• Another blogger pointed out that we don’t know who follows us because the creator wanted to take away the competitive aspect of Goodreads. Think about how people who get the most likes on a review, even if that “review” is just them writing that they’re excited the book will be published in 6 months, always appear at the top and are ranked. I’m looking you up now.

          Liked by 1 person

  5. So far Australia has resisted the grocery companies’ efforts to take over pharmacies. And anyway our government has botched the vaccine rollout so what little vaccine we have is being administered by doctors. Luckily, the individual states imposed strict controls and so we have no Covid here except incoming travellers – who go straight into quarantine. You know I had a couple of big family parties in March, but even so, because of restrictions on interstate travel, not everyone could attend.

    I’m afraid I switch off when John Wayne is mentioned, even though he was in the film version of Shane which is an interesting, and anti-gun, novel.


    • John Wayne was definitely a big blowhard, but I mentioned him because he was in two famous Western movies made from books that came out around the same time. I tend to like the books more than the movie. Plus, True Grit was remade with Jeff Bridges and has a better version of Maddie.

      There’s no way the U.S. could have the vaccine for free if you had to see a doctor first. There would be the cost of the appointment, plus a lot of people don’t even have a doctor. In fact, my co-worker, who is a full-time librarian, told me she has never had a regular doctor and heads to ready care (like a light version of the emergency room) when she needs something.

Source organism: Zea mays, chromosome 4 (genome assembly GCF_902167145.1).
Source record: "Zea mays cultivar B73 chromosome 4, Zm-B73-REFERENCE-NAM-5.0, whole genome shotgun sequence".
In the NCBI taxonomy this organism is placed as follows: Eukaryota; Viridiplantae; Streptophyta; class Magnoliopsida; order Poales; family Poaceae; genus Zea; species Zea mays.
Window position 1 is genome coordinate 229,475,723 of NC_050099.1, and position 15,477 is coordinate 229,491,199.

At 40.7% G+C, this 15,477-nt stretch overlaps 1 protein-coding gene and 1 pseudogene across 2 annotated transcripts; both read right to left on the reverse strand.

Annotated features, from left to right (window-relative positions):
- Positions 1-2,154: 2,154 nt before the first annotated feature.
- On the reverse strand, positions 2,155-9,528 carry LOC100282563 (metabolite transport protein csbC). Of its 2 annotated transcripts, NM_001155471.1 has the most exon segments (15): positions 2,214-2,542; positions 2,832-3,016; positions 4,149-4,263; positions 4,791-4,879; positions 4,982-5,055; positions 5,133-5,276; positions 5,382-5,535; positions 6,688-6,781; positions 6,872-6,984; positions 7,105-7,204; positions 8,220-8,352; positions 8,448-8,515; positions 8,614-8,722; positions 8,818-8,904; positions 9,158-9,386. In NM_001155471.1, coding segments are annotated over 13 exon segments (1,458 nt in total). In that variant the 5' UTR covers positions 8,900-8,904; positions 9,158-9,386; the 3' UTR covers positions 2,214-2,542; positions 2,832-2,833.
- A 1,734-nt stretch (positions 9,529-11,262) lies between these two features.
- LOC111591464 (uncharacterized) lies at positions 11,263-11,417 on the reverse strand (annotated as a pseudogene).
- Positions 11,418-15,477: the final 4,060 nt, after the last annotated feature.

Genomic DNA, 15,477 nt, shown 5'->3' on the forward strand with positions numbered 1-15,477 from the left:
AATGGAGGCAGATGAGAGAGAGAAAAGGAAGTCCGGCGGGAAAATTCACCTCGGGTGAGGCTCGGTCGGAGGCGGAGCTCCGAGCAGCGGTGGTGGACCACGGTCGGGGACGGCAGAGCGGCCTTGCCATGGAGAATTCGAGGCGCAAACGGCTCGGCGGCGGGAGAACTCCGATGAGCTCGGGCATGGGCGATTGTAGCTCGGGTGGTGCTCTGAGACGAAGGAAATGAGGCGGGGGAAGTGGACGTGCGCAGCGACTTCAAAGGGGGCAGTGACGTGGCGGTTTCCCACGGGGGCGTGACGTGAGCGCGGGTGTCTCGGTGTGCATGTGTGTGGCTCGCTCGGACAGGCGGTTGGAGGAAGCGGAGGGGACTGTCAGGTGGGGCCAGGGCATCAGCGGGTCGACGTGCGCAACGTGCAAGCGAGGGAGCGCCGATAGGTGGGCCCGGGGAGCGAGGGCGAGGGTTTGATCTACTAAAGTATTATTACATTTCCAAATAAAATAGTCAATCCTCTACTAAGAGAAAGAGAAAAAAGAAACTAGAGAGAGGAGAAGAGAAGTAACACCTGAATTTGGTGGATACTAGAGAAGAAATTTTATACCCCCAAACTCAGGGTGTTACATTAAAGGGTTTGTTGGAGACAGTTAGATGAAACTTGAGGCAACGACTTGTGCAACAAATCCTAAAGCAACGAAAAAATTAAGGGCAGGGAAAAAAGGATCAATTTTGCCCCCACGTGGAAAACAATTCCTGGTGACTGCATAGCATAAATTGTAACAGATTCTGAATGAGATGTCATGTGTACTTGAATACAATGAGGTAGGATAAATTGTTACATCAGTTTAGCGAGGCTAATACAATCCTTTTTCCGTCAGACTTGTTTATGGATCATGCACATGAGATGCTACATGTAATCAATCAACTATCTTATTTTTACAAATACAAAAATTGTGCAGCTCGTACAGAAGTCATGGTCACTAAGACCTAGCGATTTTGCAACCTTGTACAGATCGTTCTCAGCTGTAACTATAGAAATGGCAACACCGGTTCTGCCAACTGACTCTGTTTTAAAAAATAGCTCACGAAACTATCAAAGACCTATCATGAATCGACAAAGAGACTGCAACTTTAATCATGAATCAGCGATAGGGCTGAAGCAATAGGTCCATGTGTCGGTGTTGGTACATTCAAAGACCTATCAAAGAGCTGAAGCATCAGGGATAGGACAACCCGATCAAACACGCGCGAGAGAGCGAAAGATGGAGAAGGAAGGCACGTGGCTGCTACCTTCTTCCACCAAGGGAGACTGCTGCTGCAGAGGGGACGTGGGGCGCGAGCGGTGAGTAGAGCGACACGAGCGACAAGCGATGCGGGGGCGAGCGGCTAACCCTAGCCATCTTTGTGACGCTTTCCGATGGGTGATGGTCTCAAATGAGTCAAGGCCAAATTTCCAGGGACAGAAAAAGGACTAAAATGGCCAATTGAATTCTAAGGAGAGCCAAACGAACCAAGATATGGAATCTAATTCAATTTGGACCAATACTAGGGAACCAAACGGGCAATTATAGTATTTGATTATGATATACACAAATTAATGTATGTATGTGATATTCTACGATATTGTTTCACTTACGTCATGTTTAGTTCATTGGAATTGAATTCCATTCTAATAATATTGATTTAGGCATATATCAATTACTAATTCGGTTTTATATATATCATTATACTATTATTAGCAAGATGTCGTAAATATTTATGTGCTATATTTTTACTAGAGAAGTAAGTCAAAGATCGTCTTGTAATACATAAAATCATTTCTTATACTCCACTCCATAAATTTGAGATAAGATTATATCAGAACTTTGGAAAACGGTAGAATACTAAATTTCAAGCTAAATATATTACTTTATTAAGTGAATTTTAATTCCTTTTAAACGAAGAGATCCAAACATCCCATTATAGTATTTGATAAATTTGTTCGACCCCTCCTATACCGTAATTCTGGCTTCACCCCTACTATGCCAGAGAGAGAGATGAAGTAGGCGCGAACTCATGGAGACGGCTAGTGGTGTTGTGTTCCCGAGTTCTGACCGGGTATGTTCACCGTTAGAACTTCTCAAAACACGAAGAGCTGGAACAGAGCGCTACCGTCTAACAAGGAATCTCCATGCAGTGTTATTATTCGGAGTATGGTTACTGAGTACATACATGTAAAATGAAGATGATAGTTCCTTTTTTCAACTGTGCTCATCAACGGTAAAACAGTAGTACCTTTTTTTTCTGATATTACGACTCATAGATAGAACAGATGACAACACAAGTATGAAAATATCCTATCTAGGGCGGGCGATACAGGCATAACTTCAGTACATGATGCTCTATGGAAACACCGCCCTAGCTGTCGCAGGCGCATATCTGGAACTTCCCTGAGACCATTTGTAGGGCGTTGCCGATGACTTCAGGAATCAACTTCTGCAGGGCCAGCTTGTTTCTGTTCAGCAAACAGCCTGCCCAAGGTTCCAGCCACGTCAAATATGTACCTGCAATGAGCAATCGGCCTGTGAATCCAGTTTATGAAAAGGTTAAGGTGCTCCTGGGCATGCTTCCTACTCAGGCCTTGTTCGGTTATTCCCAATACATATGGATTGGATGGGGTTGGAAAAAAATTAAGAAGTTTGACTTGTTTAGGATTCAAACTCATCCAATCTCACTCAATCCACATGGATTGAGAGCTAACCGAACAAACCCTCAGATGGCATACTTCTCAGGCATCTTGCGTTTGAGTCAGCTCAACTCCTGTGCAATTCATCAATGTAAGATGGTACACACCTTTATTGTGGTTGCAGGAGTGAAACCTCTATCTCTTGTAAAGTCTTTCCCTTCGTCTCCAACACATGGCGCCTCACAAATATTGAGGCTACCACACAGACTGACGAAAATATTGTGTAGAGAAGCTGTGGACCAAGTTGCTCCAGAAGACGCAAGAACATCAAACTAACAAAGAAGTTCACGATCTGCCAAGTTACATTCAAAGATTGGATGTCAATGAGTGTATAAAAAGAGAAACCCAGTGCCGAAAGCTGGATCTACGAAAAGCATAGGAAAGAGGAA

6. Hooray for the vaccines and visits!

    I’m curious about StoryGraph but I’m hesitant because I feel like I already devote too much of my time to looking at various things on screens! And despite the clunkiness of Goodreads I find it useful for what I need – a virtual place to catalog my reading. I don’t care about recommendations because I’m already full up on those, ha ha!


  7. Wow. That TBR list… My TBR on Goodreads is over 1200 books, but a lot of them have been recommended to me. I feel like I’d want to start over completely with The Storygraph, you know? I’m TERRIBLE at culling books just like I’m terrible at purging, sorting, and decluttering. Yeah. Yikes.

    It sounds like you’ve been buddy reading up a storm! Text me when you start Redoubt and I’ll make certain we’re more closely chatting this time. I’ve gotten out of that habit with my buddy reads and I definitely want to resume connecting with you while we read. ❤


    • Those are just the books I own. I have others that are available in the library. Part of the reason I started deleting all books off my Goodreads/StoryGraph that are more than three years old is chances are they’ve already been culled from the library. If I haven’t read them in that amount of time, when will I?

      The StoryGraph is so great, and I’m loving it. It does take some getting used to that it’s not social at all. Even if someone follows you, you don’t know that. However, they can see what you’re reading in case you have similar reading tastes and they’re looking for reviews or recommendations they can trust. The creator of the site removed anything that can be construed as competition (likes, follows) like Goodreads has.

      I’d love to text more about Redoubt, or we could do a video chat (baby can come if she wants!) if you’re up to it. I know you get worn out on the video calls at work. I’m going to start Redoubt on Monday, April 19th.


  8. Woo! Congrats on getting that first dose of the vaccine! 😀 It feels like such a huge relief, doesn’t it? Most of my loved ones have finally been able to get at least their first doses now (some, even their second doses!) and it just feels like such a weight being lifted every time. I know we’re a long way from being out of the woods yet, but at least we’re all moving in the right direction. 🙂


    • My library is planning to reopen as normal June 2nd because by then anyone who wanted a vaccine in Indiana should be fully vaccinated. I gotta say, it’s like crate training a dog. We’ve all learned to love and trust our crate, but now the owner is leaving the crate door open and telling us to come out.

      Liked by 1 person